Conclusions of the twentieth IHR Emergency Committee do not change the ECDC risk assessment for Europe concerning polio

ECDC comment

Statement of the twentieth IHR Emergency Committee Regarding the International Spread of Poliovirus, 1 March 2019

The twentieth meeting of the Emergency Committee under the International Health Regulations (2005) (IHR) regarding the international spread of poliovirus was convened by WHO’s Director General on 19 February 2019 at WHO headquarters in Geneva.

The Committee reviewed the data on wild poliovirus (WPV1) and circulating vaccine derived polioviruses (cVDPV), agreed that the risk of international spread of poliovirus remains a Public Health Emergency of International Concern (PHEIC) and recommended the extension of Temporary Recommendations for a further three months.

This conclusion was reached as a result of the increase in WPV1 cases in endemic countries during 2019; the risk of global complacency given the low number of WPV cases worldwide; the rising number and international spread of cVDPV outbreaks; weak routine immunisation and surveillance gaps in many countries; protracted outbreaks of cVDPV in Nigeria and Democratic Republic of Congo, lack of access to vaccines in parts of the world, and population movement.

ECDC comment on the risk to Europe

The conclusions of the IHR Emergency Committee do not change the ECDC risk assessment for Europe. The continuing circulation of wild poliovirus type 1 (WPV1) in three countries shows that there is a continued risk of the disease being imported into the EU/EEA. Furthermore, the occurrence of outbreaks of circulating vaccine-derived poliovirus (cVDPV), which only emerge and circulate due to lack of polio population immunity, shows the potential risk for further international spread. To limit the risk of reintroduction and sustained transmission of WPV in the EU/EEA, it is crucial to maintain high vaccine coverage in the general population and increase the vaccination uptake in the pockets of underimmunised populations.

ECDC previously concluded that in the event of importation of wild-type poliovirus resulting in the re-establishment of virus circulation in the EU, the overall risk to EU residents would be:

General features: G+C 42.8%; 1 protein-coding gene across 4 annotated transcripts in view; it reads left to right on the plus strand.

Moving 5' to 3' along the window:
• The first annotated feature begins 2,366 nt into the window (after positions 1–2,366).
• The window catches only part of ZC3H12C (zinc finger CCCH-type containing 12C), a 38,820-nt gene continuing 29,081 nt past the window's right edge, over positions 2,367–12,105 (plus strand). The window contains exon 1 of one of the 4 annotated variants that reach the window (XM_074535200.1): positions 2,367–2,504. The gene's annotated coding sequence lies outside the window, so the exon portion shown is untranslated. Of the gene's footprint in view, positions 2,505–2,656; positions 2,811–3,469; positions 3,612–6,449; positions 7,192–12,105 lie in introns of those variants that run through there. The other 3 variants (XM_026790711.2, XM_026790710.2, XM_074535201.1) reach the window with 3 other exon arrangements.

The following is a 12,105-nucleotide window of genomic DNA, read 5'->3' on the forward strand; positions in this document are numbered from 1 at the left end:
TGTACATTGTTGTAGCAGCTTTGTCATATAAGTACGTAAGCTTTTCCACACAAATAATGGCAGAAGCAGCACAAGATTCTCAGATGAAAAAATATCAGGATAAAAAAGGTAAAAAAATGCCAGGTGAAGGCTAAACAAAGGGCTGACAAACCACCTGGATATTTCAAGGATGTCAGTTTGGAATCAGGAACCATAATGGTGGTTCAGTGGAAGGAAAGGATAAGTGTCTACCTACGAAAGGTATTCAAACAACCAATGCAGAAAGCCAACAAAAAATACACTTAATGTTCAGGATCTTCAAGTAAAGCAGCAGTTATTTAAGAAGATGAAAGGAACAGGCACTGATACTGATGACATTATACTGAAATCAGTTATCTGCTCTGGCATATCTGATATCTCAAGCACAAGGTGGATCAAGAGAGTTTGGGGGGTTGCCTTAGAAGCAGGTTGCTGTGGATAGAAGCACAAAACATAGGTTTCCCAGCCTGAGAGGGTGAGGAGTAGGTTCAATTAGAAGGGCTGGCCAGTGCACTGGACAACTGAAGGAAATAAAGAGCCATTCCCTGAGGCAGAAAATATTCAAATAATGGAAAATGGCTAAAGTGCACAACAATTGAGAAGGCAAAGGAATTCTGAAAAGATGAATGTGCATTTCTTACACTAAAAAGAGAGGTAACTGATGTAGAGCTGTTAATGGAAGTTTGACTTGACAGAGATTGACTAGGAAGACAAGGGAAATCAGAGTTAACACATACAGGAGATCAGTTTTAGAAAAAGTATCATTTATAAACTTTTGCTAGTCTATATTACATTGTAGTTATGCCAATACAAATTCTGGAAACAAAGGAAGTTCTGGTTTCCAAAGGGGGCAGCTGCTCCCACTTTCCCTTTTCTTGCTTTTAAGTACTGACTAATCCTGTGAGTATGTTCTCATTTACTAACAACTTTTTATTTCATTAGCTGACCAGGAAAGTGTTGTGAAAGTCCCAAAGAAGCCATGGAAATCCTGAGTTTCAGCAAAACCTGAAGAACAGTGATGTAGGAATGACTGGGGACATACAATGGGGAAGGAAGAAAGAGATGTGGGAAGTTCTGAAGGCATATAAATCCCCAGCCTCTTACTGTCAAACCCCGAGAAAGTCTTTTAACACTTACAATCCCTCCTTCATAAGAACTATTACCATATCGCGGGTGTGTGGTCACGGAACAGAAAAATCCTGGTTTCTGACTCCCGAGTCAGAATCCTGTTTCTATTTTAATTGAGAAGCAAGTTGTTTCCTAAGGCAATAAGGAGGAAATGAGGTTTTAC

• very low in oral polio vaccine (OPV)-vaccinated populations for both poliovirus infection and disease;
  • moderate in inactivated polio vaccine (IPV)-only cohorts for poliovirus infection and very low for disease, and;
  • high in low or unvaccinated groups for poliovirus infection and moderate for disease.

ECDC endorses WHO’s  temporary recommendations to reduce the risk of international spread of WPV1 and cVDPVs, in particular with regard to EU/EEA citizens who are resident in or long-term visitors (> 4 weeks) to:

  1. States infected with WPV1 (Afghanistan, Pakistan, Nigeria), cVDPV1 (Papua New Guinea, Indonesia) or cVDPV3 (Somalia), with potential risk of international spread:
    • Ensure that all residents and long­-term visitors (i.e. > four weeks) of all ages, receive a dose of bivalent oral poliovirus vaccine (bOPV) or inactivated poliovirus vaccine (IPV) between four weeks and 12 months prior to international travel
    • Ensure that those undertaking urgent travel (i.e. within four weeks), who have not received a dose of bOPV or IPV in the previous four weeks to 12 months, receive a dose of polio vaccine at least by the time of departure as this will still provide benefit, particularly for frequent travellers
  2. States infected with cVDPV2 (Democratic Republic of Congo, Kenya, Mozambique, Niger, Nigeria, Somalia), with potential risk of international spread:
    • Encourage residents and long-­term visitors to receive a dose of IPV (if available in country) four weeks to 12 months prior to international travel; those undertaking urgent travel (i.e. within four weeks) should be encouraged to receive a dose at least by the time of departure.

Read more on the ECDC website

Publication

Rapid risk assessment: International spread of wild-type poliovirus in 2014 declared a Public Health Emergency of International Concern under the International Health Regulations (IHR) – May 2014

risk assessment -